David Rowan, editor of Wired‘s UK version, takes a tour of Africa and is stunned by the rapid proliferation of technologies the West takes for granted but have only recently taken hold on the continent:

You need only to look at the map of huge broadband fibre-optic cables currently being laid on both east and west coasts, from Djibouti to Dakar, to understand how quickly and ambitiously an entire continent is being connected. It’s like being back in 1995 again, and realising there might just be a market for an online bookshop or auction website.

Don’t take my word for it: David Cameron is so keen to give British entrepreneurs a foothold that he recently took a delegation of CEOs to Nigeria and South Africa to highlight “one of the greatest economic opportunities on the planet”.

The trip - featuring the bosses of firms such as Barclays and the Royal Mint, Vodafone and Virgin Atlantic - was hailed by Downing Street as “an historic visit to a continent with a trillion-dollar economy and the potential, according to the IMF, to grow faster than Brazil over the next five years”.

Much of that growth will come from startups that bring the mobile internet to businesses and consumers who have until now been offline. That’s why Cameron’s team invited along the British founders of red-hot mobile-money business Monitise, a clever text-messaging system called Frontline SMS - and your own Digital Life columnist with his trusty notebook.

Rowan goes on to discuss the importance of e-commerce and the role our startup, SlimTrader, is playing in Africa’s economic development.

The Economist cheers Africa’s economic surge:

AFRICA has made a phenomenal leap in the last decade. Its economy is growing faster than that of any other continent. Foreign investment is at an all-time high; Senegal has lower borrowing costs than Ireland. The idea of a black African billionaire—once outlandish except for kleptocratic dictators—is commonplace now. At the same time an expanding African middle class (similar in size to those in India and China) is sucking in consumer goods. Poverty, famine and disease are still a problem but less so than in the late 20th century, not least thanks to advances in combating HIV and malaria.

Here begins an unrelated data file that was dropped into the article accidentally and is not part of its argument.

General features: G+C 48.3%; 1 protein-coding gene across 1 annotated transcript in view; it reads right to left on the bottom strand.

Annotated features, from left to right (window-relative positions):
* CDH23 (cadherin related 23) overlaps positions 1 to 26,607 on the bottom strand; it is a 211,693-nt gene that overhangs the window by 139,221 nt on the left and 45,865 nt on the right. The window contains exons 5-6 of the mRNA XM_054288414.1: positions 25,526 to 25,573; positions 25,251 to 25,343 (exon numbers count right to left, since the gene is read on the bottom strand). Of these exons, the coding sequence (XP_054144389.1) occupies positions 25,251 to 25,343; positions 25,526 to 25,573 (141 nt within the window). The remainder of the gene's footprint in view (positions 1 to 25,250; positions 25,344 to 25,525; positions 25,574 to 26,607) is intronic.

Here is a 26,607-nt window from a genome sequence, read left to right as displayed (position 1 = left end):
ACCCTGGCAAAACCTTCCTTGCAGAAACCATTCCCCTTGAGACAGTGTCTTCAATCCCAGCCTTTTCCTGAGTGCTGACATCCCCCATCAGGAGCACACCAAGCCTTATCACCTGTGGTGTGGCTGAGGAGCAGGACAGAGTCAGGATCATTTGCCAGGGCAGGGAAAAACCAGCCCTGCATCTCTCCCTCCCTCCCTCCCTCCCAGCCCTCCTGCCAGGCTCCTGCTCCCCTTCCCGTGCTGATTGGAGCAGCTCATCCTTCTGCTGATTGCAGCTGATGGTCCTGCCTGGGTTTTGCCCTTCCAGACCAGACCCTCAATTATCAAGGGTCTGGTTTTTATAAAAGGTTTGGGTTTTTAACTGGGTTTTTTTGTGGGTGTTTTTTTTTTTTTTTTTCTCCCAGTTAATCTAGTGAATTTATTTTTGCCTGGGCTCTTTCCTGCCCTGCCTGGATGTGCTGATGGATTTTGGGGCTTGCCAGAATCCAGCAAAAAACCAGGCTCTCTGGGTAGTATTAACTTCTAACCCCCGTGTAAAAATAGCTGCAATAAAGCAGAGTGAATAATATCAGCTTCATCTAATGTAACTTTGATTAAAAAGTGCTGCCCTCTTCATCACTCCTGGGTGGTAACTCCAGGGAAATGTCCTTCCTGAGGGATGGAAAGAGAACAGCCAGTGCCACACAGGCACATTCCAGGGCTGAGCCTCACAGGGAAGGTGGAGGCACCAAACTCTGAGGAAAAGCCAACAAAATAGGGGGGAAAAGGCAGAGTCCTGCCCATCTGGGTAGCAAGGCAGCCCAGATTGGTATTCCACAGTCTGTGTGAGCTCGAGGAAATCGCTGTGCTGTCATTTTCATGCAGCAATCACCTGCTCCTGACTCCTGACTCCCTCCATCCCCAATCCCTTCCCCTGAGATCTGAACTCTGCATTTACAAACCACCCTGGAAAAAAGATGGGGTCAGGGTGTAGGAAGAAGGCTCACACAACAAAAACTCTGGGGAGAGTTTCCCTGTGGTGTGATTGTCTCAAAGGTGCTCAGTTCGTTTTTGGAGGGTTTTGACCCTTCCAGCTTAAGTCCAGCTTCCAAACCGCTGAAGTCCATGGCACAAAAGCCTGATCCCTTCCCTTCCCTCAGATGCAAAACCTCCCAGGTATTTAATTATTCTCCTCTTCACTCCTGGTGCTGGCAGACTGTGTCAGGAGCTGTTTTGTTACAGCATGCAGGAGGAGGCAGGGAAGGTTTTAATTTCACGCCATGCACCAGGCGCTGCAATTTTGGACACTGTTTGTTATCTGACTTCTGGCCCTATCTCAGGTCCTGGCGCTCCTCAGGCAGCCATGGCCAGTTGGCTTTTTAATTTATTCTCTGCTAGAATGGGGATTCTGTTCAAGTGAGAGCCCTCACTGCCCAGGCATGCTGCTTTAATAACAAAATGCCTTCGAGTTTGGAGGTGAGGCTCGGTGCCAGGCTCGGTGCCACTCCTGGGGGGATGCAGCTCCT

The anonymous blogger further highlights the increasingly important role technology is playing in the continent’s boom: “Africa has 400m mobile phone users—more than America. Such tools boost local economies, especially through mobile banking and the distribution of agricultural information.” As Matt Ridely argues, “pessimism about Africa is overdone and trade is transforming Africa for the better.” In other words: business is getting done on the continent—and lives are changing. We’re both excited and proud to be a part of it.

The market in Bali County.

SlimTrader has entered the next phase of our Notore pilot program in the Northern Nigerian State of Taraba. We’ve been working with retailers, aka Village Promoters (VPs), for some time in order to upload their complete inventory, including quantity and price, into our database. Now that this stage is complete, we’re focusing on reaching out to the VPs’ customers, i.e., farmers.

This is how the service works: A farmer sends us an SMS requesting a specific amount of Notore fertilizer. Then we reply, via SMS, with a list of local VPs who have what the farmer is looking for and at what prices. From there, the farmer determines which VP has the right amount at the right price, then makes the purchase by sending another SMS message. He/she can either pay via one of our mobile money partners from his/her cell phone right then and there, or when he/she arrives to pick up the fertilizer.

In order to explain the service and to spread word of its availability, our outreach team journeyed to the market in the county of Bali and chatted with farmers directly. This is an important part of the process. It’s how we understand, at a very low-temperature level, the needs of farmers, which allows us to refine our approach to providing the Notore products they need to increase outputs and, thus, better their lives.

Some food for thought (no pun intended) gleaned from our market trip:

- While excited about the program, farmers are also hesitant, as it’s a new way to shop for goods. It’s a common, completely understandable reaction which is quickly overcome once farmers see how simple our system is.

- Most farmers have cell phones, so it won’t be difficult to train them on using our service.

- Notore fertilizer dealers are often difficult to visit in person. Thus, searching the dealers’ inventory via mobile phones prior to traveling is a major plus for farmers.